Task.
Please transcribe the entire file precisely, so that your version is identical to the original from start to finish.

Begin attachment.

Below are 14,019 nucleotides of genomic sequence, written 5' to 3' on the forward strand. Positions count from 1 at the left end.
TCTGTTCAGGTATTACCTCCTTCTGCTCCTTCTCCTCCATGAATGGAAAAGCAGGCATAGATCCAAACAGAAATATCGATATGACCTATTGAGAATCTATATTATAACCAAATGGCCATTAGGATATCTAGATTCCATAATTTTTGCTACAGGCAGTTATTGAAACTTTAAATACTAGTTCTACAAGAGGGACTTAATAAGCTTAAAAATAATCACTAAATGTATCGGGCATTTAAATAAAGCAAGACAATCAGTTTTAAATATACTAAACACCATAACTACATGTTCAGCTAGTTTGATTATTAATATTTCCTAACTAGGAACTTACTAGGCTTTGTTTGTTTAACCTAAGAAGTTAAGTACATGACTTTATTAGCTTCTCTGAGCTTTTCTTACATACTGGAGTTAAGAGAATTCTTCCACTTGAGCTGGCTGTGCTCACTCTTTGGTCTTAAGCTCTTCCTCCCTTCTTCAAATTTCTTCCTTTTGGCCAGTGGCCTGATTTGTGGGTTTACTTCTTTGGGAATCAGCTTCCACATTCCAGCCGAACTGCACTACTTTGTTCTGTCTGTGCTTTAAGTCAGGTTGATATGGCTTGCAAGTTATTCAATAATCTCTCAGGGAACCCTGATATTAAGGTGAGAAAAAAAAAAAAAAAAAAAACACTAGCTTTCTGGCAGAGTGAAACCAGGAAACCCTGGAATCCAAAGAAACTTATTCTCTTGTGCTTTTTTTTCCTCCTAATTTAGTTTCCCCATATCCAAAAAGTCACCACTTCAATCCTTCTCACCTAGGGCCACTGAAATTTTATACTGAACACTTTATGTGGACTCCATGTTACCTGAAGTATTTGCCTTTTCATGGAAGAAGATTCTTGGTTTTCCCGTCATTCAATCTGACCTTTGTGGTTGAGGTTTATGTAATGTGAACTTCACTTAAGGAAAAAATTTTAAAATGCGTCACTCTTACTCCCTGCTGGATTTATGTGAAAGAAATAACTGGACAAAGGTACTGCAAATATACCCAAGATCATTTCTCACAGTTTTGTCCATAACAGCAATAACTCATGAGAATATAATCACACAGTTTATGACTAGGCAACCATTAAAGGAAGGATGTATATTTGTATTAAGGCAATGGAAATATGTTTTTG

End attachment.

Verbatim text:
Below are 14,019 nucleotides of genomic sequence, written 5' to 3' on the forward strand. Positions count from 1 at the left end.
TCTGTTCAGGTATTACCTCCTTCTGCTCCTTCTCCTCCATGAATGGAAAAGCAGGCATAGATCCAAACAGAAATATCGATATGACCTATTGAGAATCTATATTATAACCAAATGGCCATTAGGATATCTAGATTCCATAATTTTTGCTACAGGCAGTTATTGAAACTTTAAATACTAGTTCTACAAGAGGGACTTAATAAGCTTAAAAATAATCACTAAATGTATCGGGCATTTAAATAAAGCAAGACAATCAGTTTTAAATATACTAAACACCATAACTACATGTTCAGCTAGTTTGATTATTAATATTTCCTAACTAGGAACTTACTAGGCTTTGTTTGTTTAACCTAAGAAGTTAAGTACATGACTTTATTAGCTTCTCTGAGCTTTTCTTACATACTGGAGTTAAGAGAATTCTTCCACTTGAGCTGGCTGTGCTCACTCTTTGGTCTTAAGCTCTTCCTCCCTTCTTCAAATTTCTTCCTTTTGGCCAGTGGCCTGATTTGTGGGTTTACTTCTTTGGGAATCAGCTTCCACATTCCAGCCGAACTGCACTACTTTGTTCTGTCTGTGCTTTAAGTCAGGTTGATATGGCTTGCAAGTTATTCAATAATCTCTCAGGGAACCCTGATATTAAGGTGAGAAAAAAAAAAAAAAAAAAAACACTAGCTTTCTGGCAGAGTGAAACCAGGAAACCCTGGAATCCAAAGAAACTTATTCTCTTGTGCTTTTTTTTCCTCCTAATTTAGTTTCCCCATATCCAAAAAGTCACCACTTCAATCCTTCTCACCTAGGGCCACTGAAATTTTATACTGAACACTTTATGTGGACTCCATGTTACCTGAAGTATTTGCCTTTTCATGGAAGAAGATTCTTGGTTTTCCCGTCATTCAATCTGACCTTTGTGGTTGAGGTTTATGTAATGTGAACTTCACTTAAGGAAAAAATTTTAAAATGCGTCACTCTTACTCCCTGCTGGATTTATGTGAAAGAAATAACTGGACAAAGGTACTGCAAATATACCCAAGATCATTTCTCACAGTTTTGTCCATAACAGCAATAACTCATGAGAATATAATCACACAGTTTATGACTAGGCAACCATTAAAGGAAGGATGTATATTTGTATTAAGGCAATGGAAATATGTTTTTG